May 2016, Vol 4, No 5 - The Vitals
Christine Erickson

Yellow fever is a viral disease produced by mosquitoes, and is widespread in sub-Saharan Africa and tropical South America. Responsible for approximately 200,000 cases of clinical disease globally, the yellow fever virus also causes 30,000 deaths annually. Clinical disease ranges from mild febrile illness to severe disease with jaundice and hemorrhage. Because no explicit treatment option exists for patients with yellow fever, preventive vaccination is vital for reducing morbidity and mortality rates. In February 2015, the Advisory Committee on Immunization Practices (ACIP) voted that a single dose of yellow fever vaccine provides enduring protection, and is appropriate for most travelers. Notably, the 10-year booster dose requirement will be removed from the International Health Regulations by June 2016; however, booster doses are still recommended for patients at high risk for yellow fever, including those who may not have a robust immune response to the vaccine, laboratory personnel, and certain travelers.

The yellow fever vaccine is recommended for patients aged ≥9 months who live in or are traveling to regions at risk for transmission of the yellow fever virus. The International Health Regulations—which are meant to reduce the potential spreading of the yellow fever virus—allow countries to require proof of yellow fever vaccination from travelers who enter their country. These regulations currently state that 1 dose of yellow fever vaccine is effective for 10 years; therefore, those traveling to countries that require yellow fever vaccination must have received 1 dose of the yellow fever vaccine in the past decade.

Yellow Fever Vaccine Longevity and Efficacy

In April 2013, the World Health Organization Strategic Advisory Group of Experts on Immunization determined that 1 dose of yellow fever vaccine is sufficient for lifelong protection against yellow fever, and that a booster dose is unnecessary. This decision was based on a systematic review of published studies on the duration of immunity 1 dose of yellow fever vaccine affords, and data suggesting that vaccine failures are very rare and do not increase with time from vaccination. The advisory group stated, however, that future studies should be used to identify specific populations who may benefit from a booster dose, such as patients with human immunodeficiency virus (HIV), or infants. In addition, the World Health Assembly approved the recommendation to remove the 10-year booster dose requirement from the International Health Regulations by June 2016 in May 2014.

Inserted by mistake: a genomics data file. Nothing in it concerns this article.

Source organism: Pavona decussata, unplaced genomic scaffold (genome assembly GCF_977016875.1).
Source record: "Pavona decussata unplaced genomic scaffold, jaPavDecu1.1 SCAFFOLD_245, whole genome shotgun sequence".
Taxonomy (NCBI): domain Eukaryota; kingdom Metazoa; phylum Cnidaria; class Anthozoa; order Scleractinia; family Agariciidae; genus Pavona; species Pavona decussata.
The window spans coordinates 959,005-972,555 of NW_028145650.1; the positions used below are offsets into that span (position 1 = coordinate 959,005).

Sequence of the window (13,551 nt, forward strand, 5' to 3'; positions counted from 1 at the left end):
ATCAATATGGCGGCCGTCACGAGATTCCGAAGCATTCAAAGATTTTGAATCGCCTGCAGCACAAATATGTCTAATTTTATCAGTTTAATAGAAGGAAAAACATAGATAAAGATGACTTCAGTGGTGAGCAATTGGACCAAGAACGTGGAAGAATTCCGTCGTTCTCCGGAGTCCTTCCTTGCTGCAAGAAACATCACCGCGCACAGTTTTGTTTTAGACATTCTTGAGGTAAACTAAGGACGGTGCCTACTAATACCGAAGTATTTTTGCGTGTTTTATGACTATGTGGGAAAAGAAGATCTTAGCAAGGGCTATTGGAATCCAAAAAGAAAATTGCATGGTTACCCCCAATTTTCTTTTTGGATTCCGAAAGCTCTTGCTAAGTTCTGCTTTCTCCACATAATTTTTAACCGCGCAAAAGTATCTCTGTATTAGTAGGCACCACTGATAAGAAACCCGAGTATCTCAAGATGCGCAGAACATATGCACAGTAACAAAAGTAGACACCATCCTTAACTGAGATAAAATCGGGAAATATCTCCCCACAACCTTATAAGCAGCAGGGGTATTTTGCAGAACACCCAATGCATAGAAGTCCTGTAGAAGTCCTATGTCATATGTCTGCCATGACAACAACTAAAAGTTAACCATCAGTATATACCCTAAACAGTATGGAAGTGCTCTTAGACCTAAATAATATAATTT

When assessing the need for booster doses of yellow fever vaccine in US travelers or laboratory workers, the critical benefits considered were vaccine effectiveness (ie, lack of vaccine failure), and evidence of seropositivity (ie, identifying yellow fever virus antibodies in a blood sample). Following the administration of >540 million doses of the yellow fever vaccine, 23 vaccine failures were identified. Five vaccine failures that occurred <10 days postvaccination were excluded, because, in that time frame, most patients are unlikely to develop protective titers. Of the remaining 18 vaccine failures, 16 (89%) happened in patients who received a dose of the vaccine within the past 10 years, and 2 occurred at 20 and 27 years postvaccination, respectively.